17. I'd heartily recommend manufacturers' cleaning products. Bleach and other solvents can prematurely age the bladder. At 100+ degrees F, a bladder rupturing on your back is not a significant emotional event (indeed, it may even be somewhat welcome), but it certainly can be bothersome if not life-threatening in colder temperatures.
  18. That old crotchety surplus store chap is either clueless, doesn't like women in his store, or is just plain lazy. There's plenty of ammo cans out there (thousands!). Lots of Ammo Cans! Adam Smith had something going with his economic theories. I don't know where you are located, CT, but the closer you get to a military installation (eg source), the more prevalent and less expensive the cans are. The link above can get you to a home page where a the closest DRMO is located, and surplus stores in that vicinity are certain to have very inexpensive ammo cans. For example, being close to the source, I can buy onsies and twosies off the shelf for $3.00 or less at a surplus store. Oh, DRMO is "Defense Reutilization & Marketing Office." The "DRMO count" simply refers to a pallet of cans, and the quantity is merely a function of their count- in other words, however many they felt safe loading on the pallet, and is not necessarily always standard.
  19. Classified: One helicopter pilot geocacher seeks rich geocacher to seek helicopter only cache. FTF can go to the rich geocacher. (just in case this cache does get placed and someone wins the lottery)
  20. Check the logs on the cache site. Comments such as: "Fun hike!" "Found this after a really nice hike." "..is still a rough hike to this thru brush left travel bug" "Great hide, good walk in, thanks..." "We bushwhacked to an upper trail that is a work in progress apparently and made it to the final location. Great spot for the final." "It was a fun hike. All was quiet there today... no problems." "Took awhile to find the ammo pouch and a pretty good hike to the cache too." are great indicators there's a hike involved. As mentioned previously, it is almost universal that a cache with a hike involved will generate log comments to that effect. (the above actual comments from my cache)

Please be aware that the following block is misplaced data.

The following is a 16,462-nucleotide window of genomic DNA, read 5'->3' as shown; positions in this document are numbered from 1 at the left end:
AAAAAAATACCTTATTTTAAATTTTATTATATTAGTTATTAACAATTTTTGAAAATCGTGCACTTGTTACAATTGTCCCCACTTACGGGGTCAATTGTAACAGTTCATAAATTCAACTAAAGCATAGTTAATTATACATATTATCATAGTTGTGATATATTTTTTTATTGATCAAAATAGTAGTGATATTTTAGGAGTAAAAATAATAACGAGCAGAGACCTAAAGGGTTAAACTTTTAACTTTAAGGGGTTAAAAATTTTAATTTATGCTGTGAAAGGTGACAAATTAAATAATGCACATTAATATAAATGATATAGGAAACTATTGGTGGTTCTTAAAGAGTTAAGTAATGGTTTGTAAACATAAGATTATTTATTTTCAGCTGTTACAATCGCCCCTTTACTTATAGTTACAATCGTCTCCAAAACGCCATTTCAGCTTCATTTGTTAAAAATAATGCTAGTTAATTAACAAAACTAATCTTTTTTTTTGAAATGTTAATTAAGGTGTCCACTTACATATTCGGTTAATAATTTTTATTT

21. Sounds (pun intended) like a whale of an idea. I'd do a cache like this for the fun and just for the halibut. Any cache that has a porpoise for beating bass is worth doing. In regards to copyright, first if the music is created by the cache owner, nothing violated. Also, there's plenty of music out there that allows public distribution, as long as the artist and a way to purchase their music is made available (eg MP3.com). You'd almost have to do it this way (first cache having burned CDs) if you actually want cachers to listen for a stretch of the road. A kilted weenie like me would get the song, use a stopwatch to determine time from the first beat to the specified beat, and then put in the proverbial bagpipe music in the car for the trek and use time. Easier this way, since one could, after all, get distracted counting beats whilst driving (and into a nearby building).
  22. Knowing my luck, if I lived there that cache would have been one of my DNFs, graciously found by a non-cacher without a high-tech gizmo to guide them.
  23. PFFFFFTTTTT!!!!! Ha! There's a personal attack, too! In case that doesn't do it, this link to another, less autocratic caching site (www.texascaches.org) should do the trick.
  24. Ok, I know how this will go. Someone who lives in Texas giving advice on snow travel?!?!? Bear with me, since I grew up in snow country, and lived in central Alaska for several years. Don't blame me that I'm snow deprived in my current location. After trekking around in snow for years, I've rarely come across the situation where snow shoes offered any advantage over a good pair of skis. Having that glide option is very nice for any downhill situation to save energy and make better time, and once skills are developed, going uphill is no harder or difficult than doing it on snow shoes. Yes, having the longer skis could be a pain closer in to the cache, but the extra time spent on maneuvering your longer skis is easily negated by the glide you gain and extra distance covered with the stride. So, I'd recommend a good pair of backcountry skis rather than snowshoes. I've got quite a number of miles under my belt with the shoes on (longest trek was a little over 25km), so my opinion is not borne of prejudice, rather, after experience with both sets of equipment when I reached this conclusion. Just food for thought.
  25. Absolutely stunning photos! Blast you, plutnik, now I have to schedule a geocaching trip to Russia. From the photos, I think such a trip would be very rewarding. Ah, well, with all the controversy here in Texas, perhaps it is better to step out of the republic for a couple of weeks and geocache somewhere else...